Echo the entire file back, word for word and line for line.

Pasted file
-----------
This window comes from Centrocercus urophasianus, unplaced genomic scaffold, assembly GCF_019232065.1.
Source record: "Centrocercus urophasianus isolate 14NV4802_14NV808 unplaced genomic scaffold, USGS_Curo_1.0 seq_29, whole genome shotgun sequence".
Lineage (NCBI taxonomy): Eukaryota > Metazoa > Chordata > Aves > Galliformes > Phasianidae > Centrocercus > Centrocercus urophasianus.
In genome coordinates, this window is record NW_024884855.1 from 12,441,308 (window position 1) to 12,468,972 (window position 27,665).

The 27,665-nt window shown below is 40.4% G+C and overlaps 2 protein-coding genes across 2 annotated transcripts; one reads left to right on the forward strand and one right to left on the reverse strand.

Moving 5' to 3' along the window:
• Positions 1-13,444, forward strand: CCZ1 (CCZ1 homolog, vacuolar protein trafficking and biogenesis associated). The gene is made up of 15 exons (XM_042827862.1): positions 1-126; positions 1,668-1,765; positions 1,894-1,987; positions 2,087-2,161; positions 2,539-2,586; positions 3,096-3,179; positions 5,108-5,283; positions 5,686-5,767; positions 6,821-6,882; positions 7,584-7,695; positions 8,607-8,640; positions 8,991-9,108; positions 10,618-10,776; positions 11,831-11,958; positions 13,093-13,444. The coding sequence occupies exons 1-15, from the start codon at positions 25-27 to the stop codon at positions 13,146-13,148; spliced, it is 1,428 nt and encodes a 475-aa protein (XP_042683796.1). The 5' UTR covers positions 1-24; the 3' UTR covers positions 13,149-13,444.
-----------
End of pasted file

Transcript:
This window comes from Centrocercus urophasianus, unplaced genomic scaffold, assembly GCF_019232065.1.
Source record: "Centrocercus urophasianus isolate 14NV4802_14NV808 unplaced genomic scaffold, USGS_Curo_1.0 seq_29, whole genome shotgun sequence".
Lineage (NCBI taxonomy): Eukaryota > Metazoa > Chordata > Aves > Galliformes > Phasianidae > Centrocercus > Centrocercus urophasianus.
In genome coordinates, this window is record NW_024884855.1 from 12,441,308 (window position 1) to 12,468,972 (window position 27,665).

The 27,665-nt window shown below is 40.4% G+C and overlaps 2 protein-coding genes across 2 annotated transcripts; one reads left to right on the forward strand and one right to left on the reverse strand.

Moving 5' to 3' along the window:
• Positions 1-13,444, forward strand: CCZ1 (CCZ1 homolog, vacuolar protein trafficking and biogenesis associated). The gene is made up of 15 exons (XM_042827862.1): positions 1-126; positions 1,668-1,765; positions 1,894-1,987; positions 2,087-2,161; positions 2,539-2,586; positions 3,096-3,179; positions 5,108-5,283; positions 5,686-5,767; positions 6,821-6,882; positions 7,584-7,695; positions 8,607-8,640; positions 8,991-9,108; positions 10,618-10,776; positions 11,831-11,958; positions 13,093-13,444. The coding sequence occupies exons 1-15, from the start codon at positions 25-27 to the stop codon at positions 13,146-13,148; spliced, it is 1,428 nt and encodes a 475-aa protein (XP_042683796.1). The 5' UTR covers positions 1-24; the 3' UTR covers positions 13,149-13,444.